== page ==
Next-generation engine oil a vital part of heavy-duty pickup fuel economy efforts
Jack Roberts | June 3, 2013

2012 Ford F-150 XLTIf recent announcements from truck manufacturers are any indication, the next generation of heavy-duty truck models and engines will be an evolutionary step forward in terms of greenhouse gas emissions and fuel efficiency.

The effort will target a number of truck and engine design elements, from aerodynamics to advanced engine technologies. Some OEMs have suggested that these new technologies will allow fleets and owner-operators to spec, purchase and operate a 10-mile-per-gallon truck by the beginning of 2016.

A key component in this fuel efficiency push will be a new category of engine oil. The new oil will feature lighter viscosity for enhanced fuel economy—but will likely be presented as a “split category” to insure continued protection for today’s engines.

The desire for a lighter weight engine oil is basic physics, says Dan Arcy, OEM Technical Manager for Shell Lubricants. Simply imagine rotating your arm in a bucket filled with water, and then making the same motion in a bucket filled with butter. Obviously, you will expend less energy moving your arm through the thinner fluid.

The same principle applies in next generation engines: Even though the parasitic energy loss created by forcing an engine to churn heavier oil is tiny compared to other factors such as aerodynamics or decreased tire rolling resistance, it is a significant enough efficiency gain—up to 3 percent compared to current 10W/30 viscosity oils in use today.

The new category is being divided into two viscosity grades

Oil companies and engine manufacturers have been working together with the American Petroleum Institute to define, create and test and validate the industry’s next-generation diesel motor. The new oil, which has been designated Petroleum Category 11 (PC-11) is scheduled to appear on the market in January, 2016—one year in advance of federally-mandated Greenhouse Gas emission compliant engines.

The new oils (and the engines they will run in) are so advanced that the petroleum industry is also being forced to establish a whole new slate of tests to qualify the oils, Arcy adds. “We also anticipate some of the current tests will need to be updated by the 2016 timeframe.”

Arcy says it is likely the new oil will appear in two distinctly different formulations – what the industry calls a “split category.”

“The new category is being divided into two viscosity grades,” he explains. “One will be heavier like today’s oils. The second will provide fuel economy benefits. The challenge will be creating a low viscosity oil.”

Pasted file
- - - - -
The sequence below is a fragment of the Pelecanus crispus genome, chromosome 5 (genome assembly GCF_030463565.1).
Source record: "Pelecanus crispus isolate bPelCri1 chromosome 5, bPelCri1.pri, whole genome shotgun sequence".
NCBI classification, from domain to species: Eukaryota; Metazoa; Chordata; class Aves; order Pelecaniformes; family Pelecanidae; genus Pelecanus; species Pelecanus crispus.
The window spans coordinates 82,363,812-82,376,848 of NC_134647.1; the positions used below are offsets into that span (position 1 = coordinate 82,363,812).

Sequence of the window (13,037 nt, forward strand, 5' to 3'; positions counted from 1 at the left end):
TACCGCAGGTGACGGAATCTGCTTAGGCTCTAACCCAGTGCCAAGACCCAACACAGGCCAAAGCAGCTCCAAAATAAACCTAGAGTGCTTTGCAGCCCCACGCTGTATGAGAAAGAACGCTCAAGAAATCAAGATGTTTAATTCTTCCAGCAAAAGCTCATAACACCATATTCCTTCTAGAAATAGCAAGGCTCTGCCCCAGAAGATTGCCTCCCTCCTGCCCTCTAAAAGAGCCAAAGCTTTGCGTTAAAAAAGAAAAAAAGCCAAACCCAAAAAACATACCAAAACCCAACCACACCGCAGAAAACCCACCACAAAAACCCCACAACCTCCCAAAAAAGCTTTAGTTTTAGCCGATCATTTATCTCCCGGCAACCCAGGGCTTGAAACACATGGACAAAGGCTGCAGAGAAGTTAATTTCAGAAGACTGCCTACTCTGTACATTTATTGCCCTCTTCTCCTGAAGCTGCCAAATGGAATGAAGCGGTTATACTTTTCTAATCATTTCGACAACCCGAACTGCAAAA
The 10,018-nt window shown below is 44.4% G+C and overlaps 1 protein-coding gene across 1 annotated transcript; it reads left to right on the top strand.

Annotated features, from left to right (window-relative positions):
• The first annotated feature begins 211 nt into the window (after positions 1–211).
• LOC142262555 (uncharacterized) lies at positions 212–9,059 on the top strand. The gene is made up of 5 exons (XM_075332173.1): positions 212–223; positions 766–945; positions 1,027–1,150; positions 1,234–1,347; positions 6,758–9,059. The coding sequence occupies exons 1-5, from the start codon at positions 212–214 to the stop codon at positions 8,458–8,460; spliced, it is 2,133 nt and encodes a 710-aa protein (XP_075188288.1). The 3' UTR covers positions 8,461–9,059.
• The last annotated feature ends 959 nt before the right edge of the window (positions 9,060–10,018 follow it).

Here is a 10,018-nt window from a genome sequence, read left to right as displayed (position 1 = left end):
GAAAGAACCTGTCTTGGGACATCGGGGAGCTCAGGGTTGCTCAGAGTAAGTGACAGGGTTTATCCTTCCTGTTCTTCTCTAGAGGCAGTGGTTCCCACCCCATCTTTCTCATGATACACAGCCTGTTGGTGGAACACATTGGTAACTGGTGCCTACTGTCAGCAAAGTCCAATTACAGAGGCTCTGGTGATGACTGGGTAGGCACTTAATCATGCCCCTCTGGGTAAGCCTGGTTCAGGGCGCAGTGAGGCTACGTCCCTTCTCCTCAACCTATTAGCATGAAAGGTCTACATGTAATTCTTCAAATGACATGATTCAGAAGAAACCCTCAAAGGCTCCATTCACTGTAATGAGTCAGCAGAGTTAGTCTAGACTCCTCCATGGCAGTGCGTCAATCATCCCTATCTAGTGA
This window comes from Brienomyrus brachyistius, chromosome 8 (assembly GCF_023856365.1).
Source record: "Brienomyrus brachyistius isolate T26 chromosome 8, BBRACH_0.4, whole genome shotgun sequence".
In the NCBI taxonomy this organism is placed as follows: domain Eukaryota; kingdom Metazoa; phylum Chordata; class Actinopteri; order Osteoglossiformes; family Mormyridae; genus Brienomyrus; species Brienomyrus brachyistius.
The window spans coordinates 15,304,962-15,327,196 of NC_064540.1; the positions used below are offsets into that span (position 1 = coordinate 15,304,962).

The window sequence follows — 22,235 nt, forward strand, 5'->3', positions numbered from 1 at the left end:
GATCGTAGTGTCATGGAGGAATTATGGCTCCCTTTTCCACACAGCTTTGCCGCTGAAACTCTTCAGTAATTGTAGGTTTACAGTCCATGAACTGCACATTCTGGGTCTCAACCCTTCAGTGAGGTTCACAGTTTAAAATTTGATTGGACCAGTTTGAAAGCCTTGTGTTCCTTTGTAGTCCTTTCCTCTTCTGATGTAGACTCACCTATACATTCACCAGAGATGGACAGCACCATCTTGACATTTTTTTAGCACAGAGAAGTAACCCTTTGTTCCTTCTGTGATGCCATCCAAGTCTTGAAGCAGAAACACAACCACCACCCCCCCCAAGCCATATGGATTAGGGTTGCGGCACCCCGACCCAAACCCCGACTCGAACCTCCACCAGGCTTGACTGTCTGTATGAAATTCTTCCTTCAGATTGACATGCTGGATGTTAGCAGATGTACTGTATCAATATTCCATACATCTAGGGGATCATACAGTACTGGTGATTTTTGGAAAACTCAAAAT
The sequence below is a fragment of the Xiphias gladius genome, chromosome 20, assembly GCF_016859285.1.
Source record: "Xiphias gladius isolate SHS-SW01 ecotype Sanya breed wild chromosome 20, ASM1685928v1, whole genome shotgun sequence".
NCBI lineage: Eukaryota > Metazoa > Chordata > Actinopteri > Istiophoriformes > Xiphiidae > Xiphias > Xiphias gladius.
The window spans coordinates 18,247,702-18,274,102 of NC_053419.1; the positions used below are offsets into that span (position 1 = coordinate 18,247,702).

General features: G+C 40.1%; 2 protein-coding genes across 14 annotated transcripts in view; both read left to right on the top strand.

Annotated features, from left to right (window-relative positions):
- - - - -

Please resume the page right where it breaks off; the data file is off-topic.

James McGeehan, global manager of diesel engine oil technology for Chevron Lubricants, says the new oil will be the first-ever split oil category. “This will assure backwards compatibility for pre-2017 diesel engines as well as optimal emissions and fuel economy for 2017 engines,” he says. “The new oil must also work for off-highway engine manufacturers such as Deere and Caterpillar.”

As a result, McGeehan says, the first new oil, likely to be designated API CK-4, will be blended to be fully compatible with older oil categories back to CH-4, thereby preserving lubricity performance for older vehicles while providing protection for new emissions and GHG technologies that will begin appearing on engines as 2017 draws near.

“On- and off-highway segments may have different requirements as well for the same engine. Until the spec is fully defined, engine and truck manufactures will not make their final recommendations,” Arcy says.

As of now, he says, a separate oil category will be blended specifically for 2017 and later engines with an emphasis on fuel economy and meeting Greenhouse Gas emission standards. It will be up to each engine manufacturer to specify which oil will be spec’d for their engines.

There will be some real-world benefits beyond fuel economy, though, according to McGeehan. “It will allow engine manufacturers to dramatically reduce, or even eliminate, in-cylinder EGR levels,” he says. “This will minimize soot in the exhaust stream, reducing the load on diesel particulate filters and the number of regenerations required. Some 2017 engines could be completely EGR-free, resulting in air management enhancements, reduced radiator sizes, reduced parasitic power loss and internal friction as well as extended drain intervals while running efficiently at lower rpms.”

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